Toward a New Foreign Policy.The U.S. remains committed to its commercial, economic, military, and political interests, which are often defined in ways that run counter to support for human rights and democracy in Lebanon and elsewhere in the Middle East. Washington's policy toward Lebanon (and the Middle East as a whole) is based, contrary to the misconceptions of many Arabs, on firm principles of realpolitik realpolitik
Politics based on practical objectives rather than on ideals. The word does not mean “real” in the English sense but rather connotes “things”—hence a politics of adaptation to things as they are. and is not designed by a small group of lobbyists and contributors. U.S. foreign policy in the region has been institutionalized in·sti·tu·tion·al·ize
tr.v. in·sti·tu·tion·al·ized, in·sti·tu·tion·al·iz·ing, in·sti·tu·tion·al·iz·es
a. To make into, treat as, or give the character of an institution to.
b. and has largely remained unchanged even with the passing of different political administrations.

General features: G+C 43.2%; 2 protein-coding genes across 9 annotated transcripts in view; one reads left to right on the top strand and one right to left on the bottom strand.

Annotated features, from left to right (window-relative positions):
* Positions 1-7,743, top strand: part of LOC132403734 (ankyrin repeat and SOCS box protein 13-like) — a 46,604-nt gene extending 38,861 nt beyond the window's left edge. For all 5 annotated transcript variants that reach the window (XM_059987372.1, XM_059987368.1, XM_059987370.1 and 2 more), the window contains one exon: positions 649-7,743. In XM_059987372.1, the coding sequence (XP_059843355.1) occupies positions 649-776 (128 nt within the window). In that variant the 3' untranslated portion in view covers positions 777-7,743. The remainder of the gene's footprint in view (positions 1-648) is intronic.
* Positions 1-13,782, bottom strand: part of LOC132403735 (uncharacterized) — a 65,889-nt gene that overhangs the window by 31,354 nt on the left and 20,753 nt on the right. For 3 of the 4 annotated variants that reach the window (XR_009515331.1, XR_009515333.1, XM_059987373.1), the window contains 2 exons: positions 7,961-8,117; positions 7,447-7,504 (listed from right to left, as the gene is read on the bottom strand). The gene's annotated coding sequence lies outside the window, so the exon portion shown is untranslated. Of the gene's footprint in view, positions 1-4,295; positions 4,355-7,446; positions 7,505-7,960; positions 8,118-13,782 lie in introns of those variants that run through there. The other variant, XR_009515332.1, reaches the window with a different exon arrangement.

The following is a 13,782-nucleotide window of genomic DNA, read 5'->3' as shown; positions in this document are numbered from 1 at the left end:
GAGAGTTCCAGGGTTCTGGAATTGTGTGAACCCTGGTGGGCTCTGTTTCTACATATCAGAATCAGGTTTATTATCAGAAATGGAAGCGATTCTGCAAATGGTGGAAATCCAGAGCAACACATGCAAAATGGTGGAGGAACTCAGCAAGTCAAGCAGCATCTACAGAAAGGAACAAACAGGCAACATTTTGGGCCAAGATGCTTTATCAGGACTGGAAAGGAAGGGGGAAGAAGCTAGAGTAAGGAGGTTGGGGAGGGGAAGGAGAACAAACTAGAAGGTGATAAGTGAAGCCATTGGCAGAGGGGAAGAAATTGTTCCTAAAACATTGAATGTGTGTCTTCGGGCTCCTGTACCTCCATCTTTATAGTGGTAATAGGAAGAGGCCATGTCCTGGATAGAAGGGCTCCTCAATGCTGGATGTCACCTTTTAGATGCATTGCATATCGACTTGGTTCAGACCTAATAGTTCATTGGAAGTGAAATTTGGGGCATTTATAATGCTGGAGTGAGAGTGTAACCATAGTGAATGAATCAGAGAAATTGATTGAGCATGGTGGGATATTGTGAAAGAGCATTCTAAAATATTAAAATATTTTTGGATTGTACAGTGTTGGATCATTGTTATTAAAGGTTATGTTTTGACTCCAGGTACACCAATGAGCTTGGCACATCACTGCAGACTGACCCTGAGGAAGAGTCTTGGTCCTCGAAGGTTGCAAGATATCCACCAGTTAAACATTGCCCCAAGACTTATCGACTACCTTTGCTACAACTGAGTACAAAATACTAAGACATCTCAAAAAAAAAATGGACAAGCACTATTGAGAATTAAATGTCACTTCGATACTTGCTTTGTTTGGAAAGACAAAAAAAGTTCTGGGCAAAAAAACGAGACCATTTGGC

A new foreign policy toward Lebanon should, at minimum, include supporting the enforcement of UN Security Council Resolution 425. The U.S. cannot continue to press for the vigorous enforcement of UN resolutions dealing with Iraq while ignoring similar resolutions against Israel. Along with U.S. tolerance of human rights violations by Israel and its allies in South Lebanon, such duplicity DUPLICITY, pleading. Duplicity of pleading consists in multiplicity of distinct matter to one and the same thing, whereunto several answers are required. Duplicity may occur in one and the same pleading. poisons U.S. relations with the Arab world “Arab States” redirects here. For the political alliance, see Arab League.